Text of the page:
Enzo came to us at the darkest point of our lives in 2008. We never had a dog before and wondered if our small house could accommodate one adequately. We went ahead and took a leap of faith that it would work out, and the adventure began. From the beginning our 3 month old ‘red fox lab’ Enzo was smart. He was potty trained within 24 hours of getting him home. That summer we introduced him to every body of water we could find, backyard pools, Mammoth Lakes, Lake Tahoe, the beaches of So Cal and before long he was a top notch swimmer, the kind bystanders just stop and watch with awe. I know every pet owner thinks their dog/cat/bird/horse is smart, but Enzo had an innate ability to connect and adjust to his surroundings. If we took him to a pool he was unfamiliar with, he would circle it twice and observe the depth of the water, where the stairs were before he would leap in to get his swim frisbee. I remember telling my husband, “There are grown human beings who don’t do that and injure themselves jumping into shallow water!” He knew how to act with small children, the elderly, and he knew who wanted a good roughing up. By the time he was a senior he understood full sentences and was constantly astounding us with his intelligence. He touched so many lives that when he passed our kitchen was full of notes and flowers from his heartbroken fans. Enzo used to sit exactly at the end of our driveway and wait for what we called “customers.” He wasn’t happy if he hadn’t met someone new or one of his regulars for attention. There were times when we didn’t want to be social and we’d see Enzo’s tail begin going back and forth when he eyed someone interesting off in the distance. We couldn’t leave until he said his hello’s. He loved to have his teeth brushed and would smile and sit at attention when his daddy cleaned his pearly white and perfectly straight teeth. He took medicine like a champ and at the end when I had to give him Adequan shots he knew that it was so he would feel better. But we will always remember Enzo at his healthiest, running down the beach, chasing a ball or frisbee, swimming until he could barely stand, and of course, getting right up on you and shaking so all the cold water from his fur got you nice and wet! He had funny traits, like being a food hoarder. We’d give him a cookie or something special and he’d hide it in the house or in the yard. Days later we’d see him chewing away, he had saved it until he was hungry, while most dogs just devour whatever they’re given at that moment. We were blessed to have almost 11 years with our sweet furry son, and we thank God for all the veterinarians and vet techs who kept him going all those years. It’s important to realize that while some people are merely ‘pet owners’ others are ‘pet parents’ and have a deep connection with the animal they live, travel and interact with on a daily basis. We will never get another dog again, as our hearts are completely broken, but we cherish the years we were given with sweet, smart, and fun Enzo Riello. (12/7/07-2/17/19)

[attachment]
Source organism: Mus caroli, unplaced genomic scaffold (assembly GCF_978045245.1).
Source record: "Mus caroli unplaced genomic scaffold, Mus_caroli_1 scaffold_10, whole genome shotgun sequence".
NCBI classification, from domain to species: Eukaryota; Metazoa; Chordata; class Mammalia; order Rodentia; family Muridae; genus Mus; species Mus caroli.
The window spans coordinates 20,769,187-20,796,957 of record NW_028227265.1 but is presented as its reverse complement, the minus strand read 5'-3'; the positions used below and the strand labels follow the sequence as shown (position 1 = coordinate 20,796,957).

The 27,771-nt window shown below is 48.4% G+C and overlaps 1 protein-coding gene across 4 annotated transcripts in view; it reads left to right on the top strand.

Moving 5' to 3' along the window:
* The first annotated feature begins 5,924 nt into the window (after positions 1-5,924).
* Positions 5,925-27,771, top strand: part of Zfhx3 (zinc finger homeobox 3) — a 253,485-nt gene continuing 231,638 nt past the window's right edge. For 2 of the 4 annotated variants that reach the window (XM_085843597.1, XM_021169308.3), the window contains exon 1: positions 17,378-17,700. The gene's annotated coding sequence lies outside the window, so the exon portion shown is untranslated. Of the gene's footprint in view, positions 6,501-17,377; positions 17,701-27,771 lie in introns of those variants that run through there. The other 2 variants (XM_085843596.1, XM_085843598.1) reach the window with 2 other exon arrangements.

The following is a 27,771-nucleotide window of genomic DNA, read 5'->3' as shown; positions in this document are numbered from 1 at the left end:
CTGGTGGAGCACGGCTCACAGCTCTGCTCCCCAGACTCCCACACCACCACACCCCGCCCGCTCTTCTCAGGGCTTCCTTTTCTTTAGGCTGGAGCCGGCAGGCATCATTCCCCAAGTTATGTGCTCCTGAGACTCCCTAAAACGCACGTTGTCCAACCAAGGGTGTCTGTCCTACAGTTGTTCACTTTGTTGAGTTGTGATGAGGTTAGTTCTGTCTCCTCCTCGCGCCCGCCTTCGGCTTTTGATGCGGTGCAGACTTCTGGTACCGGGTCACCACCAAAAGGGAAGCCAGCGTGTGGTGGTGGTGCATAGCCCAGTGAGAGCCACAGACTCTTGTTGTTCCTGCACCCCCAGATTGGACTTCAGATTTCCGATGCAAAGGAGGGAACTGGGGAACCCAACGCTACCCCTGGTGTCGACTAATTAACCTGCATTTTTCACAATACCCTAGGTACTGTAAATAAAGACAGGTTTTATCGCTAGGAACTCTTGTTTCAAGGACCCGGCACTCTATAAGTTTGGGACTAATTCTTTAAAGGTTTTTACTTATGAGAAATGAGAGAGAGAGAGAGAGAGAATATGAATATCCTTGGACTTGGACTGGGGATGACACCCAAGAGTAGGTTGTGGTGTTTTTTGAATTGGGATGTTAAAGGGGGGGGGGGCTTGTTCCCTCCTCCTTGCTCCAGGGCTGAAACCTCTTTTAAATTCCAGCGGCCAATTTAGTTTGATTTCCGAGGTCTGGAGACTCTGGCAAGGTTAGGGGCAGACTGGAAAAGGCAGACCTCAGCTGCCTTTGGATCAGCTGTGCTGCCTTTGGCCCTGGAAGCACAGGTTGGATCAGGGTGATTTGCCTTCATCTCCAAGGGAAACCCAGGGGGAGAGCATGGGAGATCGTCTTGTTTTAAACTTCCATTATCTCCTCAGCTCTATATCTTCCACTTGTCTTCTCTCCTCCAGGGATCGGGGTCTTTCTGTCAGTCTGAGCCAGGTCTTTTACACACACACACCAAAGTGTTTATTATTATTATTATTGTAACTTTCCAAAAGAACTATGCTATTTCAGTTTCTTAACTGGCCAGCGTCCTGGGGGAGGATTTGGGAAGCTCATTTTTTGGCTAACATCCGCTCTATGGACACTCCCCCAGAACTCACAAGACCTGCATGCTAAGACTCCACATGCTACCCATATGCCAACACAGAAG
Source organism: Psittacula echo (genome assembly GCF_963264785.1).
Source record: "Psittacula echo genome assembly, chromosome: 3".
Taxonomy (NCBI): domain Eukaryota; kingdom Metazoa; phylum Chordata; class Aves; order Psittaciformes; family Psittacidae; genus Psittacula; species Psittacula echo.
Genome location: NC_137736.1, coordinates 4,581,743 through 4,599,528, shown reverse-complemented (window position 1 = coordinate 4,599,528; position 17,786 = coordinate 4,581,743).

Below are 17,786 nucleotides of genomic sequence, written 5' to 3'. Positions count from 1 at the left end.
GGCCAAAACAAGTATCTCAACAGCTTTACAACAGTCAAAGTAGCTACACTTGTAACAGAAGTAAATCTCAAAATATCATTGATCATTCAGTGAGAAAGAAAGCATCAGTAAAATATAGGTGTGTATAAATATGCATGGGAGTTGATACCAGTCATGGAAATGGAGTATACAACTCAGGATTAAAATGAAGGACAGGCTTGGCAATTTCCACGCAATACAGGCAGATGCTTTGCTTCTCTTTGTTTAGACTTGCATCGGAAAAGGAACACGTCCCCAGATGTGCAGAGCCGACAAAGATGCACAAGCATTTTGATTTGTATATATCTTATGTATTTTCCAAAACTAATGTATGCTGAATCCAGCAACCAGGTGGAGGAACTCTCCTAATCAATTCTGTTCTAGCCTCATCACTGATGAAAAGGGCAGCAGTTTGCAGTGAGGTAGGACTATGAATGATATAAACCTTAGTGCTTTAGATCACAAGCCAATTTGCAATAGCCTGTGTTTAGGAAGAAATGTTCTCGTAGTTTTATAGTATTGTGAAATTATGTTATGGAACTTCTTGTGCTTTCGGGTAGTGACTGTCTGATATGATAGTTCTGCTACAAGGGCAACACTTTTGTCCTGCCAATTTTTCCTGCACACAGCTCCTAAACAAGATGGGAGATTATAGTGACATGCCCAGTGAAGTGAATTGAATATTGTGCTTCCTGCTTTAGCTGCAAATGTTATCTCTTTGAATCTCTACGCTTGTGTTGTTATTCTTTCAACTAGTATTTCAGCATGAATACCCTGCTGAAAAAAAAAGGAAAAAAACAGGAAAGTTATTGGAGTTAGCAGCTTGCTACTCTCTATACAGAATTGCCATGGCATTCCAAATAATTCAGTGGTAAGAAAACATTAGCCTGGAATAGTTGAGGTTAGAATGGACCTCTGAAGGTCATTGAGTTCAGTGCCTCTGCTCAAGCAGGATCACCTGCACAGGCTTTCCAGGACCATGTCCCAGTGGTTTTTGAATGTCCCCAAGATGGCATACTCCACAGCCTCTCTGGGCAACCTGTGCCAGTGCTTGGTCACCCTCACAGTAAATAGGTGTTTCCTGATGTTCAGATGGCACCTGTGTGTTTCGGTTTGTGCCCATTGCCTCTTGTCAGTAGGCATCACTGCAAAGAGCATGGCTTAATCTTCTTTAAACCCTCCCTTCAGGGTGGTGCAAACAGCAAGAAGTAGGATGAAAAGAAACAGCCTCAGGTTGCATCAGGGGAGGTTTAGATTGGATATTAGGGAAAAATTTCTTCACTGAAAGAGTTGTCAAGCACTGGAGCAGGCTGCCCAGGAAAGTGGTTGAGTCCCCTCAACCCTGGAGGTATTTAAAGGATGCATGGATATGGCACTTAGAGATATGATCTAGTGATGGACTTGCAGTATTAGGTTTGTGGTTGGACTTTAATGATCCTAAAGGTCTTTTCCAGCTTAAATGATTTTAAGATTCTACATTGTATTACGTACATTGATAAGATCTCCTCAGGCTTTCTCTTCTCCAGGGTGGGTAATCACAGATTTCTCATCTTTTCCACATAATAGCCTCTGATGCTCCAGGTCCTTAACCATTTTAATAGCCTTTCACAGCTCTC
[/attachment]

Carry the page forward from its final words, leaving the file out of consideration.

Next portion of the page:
A donation was made in Enzo's memory and the memorial was created on February 27, 2019.